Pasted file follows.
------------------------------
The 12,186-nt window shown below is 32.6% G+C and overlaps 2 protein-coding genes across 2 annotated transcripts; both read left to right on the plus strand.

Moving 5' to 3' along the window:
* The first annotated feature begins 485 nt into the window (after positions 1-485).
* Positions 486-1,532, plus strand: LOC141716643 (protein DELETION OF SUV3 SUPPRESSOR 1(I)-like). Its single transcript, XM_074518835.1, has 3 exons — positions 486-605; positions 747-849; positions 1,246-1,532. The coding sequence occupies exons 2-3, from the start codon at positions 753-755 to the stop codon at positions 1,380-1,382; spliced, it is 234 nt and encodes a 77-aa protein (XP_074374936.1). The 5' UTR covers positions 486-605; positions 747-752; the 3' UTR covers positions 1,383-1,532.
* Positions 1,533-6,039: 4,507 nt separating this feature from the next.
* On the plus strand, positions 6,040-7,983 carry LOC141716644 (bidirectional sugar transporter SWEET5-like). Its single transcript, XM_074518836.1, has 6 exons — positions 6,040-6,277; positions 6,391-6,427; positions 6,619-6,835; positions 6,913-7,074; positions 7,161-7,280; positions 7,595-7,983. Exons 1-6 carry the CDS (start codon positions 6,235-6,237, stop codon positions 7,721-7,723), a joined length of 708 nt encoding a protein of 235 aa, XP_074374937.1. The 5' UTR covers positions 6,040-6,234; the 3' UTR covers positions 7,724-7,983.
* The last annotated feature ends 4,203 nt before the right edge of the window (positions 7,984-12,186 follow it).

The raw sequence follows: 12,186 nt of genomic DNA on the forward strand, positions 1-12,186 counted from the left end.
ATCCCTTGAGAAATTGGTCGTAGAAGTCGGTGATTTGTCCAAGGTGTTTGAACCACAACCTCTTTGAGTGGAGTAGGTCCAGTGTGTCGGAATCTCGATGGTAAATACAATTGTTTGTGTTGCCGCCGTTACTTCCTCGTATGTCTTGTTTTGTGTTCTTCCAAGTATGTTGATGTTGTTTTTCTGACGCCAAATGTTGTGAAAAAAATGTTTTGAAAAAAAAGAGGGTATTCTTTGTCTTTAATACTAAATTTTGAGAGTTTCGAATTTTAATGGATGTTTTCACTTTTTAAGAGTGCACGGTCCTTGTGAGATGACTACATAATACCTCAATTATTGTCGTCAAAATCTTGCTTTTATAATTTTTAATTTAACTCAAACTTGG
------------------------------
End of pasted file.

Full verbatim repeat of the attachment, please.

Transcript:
The 12,186-nt window shown below is 32.6% G+C and overlaps 2 protein-coding genes across 2 annotated transcripts; both read left to right on the plus strand.

Moving 5' to 3' along the window:
* The first annotated feature begins 485 nt into the window (after positions 1-485).
* Positions 486-1,532, plus strand: LOC141716643 (protein DELETION OF SUV3 SUPPRESSOR 1(I)-like). Its single transcript, XM_074518835.1, has 3 exons — positions 486-605; positions 747-849; positions 1,246-1,532. The coding sequence occupies exons 2-3, from the start codon at positions 753-755 to the stop codon at positions 1,380-1,382; spliced, it is 234 nt and encodes a 77-aa protein (XP_074374936.1). The 5' UTR covers positions 486-605; positions 747-752; the 3' UTR covers positions 1,383-1,532.
* Positions 1,533-6,039: 4,507 nt separating this feature from the next.
* On the plus strand, positions 6,040-7,983 carry LOC141716644 (bidirectional sugar transporter SWEET5-like). Its single transcript, XM_074518836.1, has 6 exons — positions 6,040-6,277; positions 6,391-6,427; positions 6,619-6,835; positions 6,913-7,074; positions 7,161-7,280; positions 7,595-7,983. Exons 1-6 carry the CDS (start codon positions 6,235-6,237, stop codon positions 7,721-7,723), a joined length of 708 nt encoding a protein of 235 aa, XP_074374937.1. The 5' UTR covers positions 6,040-6,234; the 3' UTR covers positions 7,724-7,983.
* The last annotated feature ends 4,203 nt before the right edge of the window (positions 7,984-12,186 follow it).

The raw sequence follows: 12,186 nt of genomic DNA on the forward strand, positions 1-12,186 counted from the left end.
ATCCCTTGAGAAATTGGTCGTAGAAGTCGGTGATTTGTCCAAGGTGTTTGAACCACAACCTCTTTGAGTGGAGTAGGTCCAGTGTGTCGGAATCTCGATGGTAAATACAATTGTTTGTGTTGCCGCCGTTACTTCCTCGTATGTCTTGTTTTGTGTTCTTCCAAGTATGTTGATGTTGTTTTTCTGACGCCAAATGTTGTGAAAAAAATGTTTTGAAAAAAAAGAGGGTATTCTTTGTCTTTAATACTAAATTTTGAGAGTTTCGAATTTTAATGGATGTTTTCACTTTTTAAGAGTGCACGGTCCTTGTGAGATGACTACATAATACCTCAATTATTGTCGTCAAAATCTTGCTTTTATAATTTTTAATTTAACTCAAACTTGG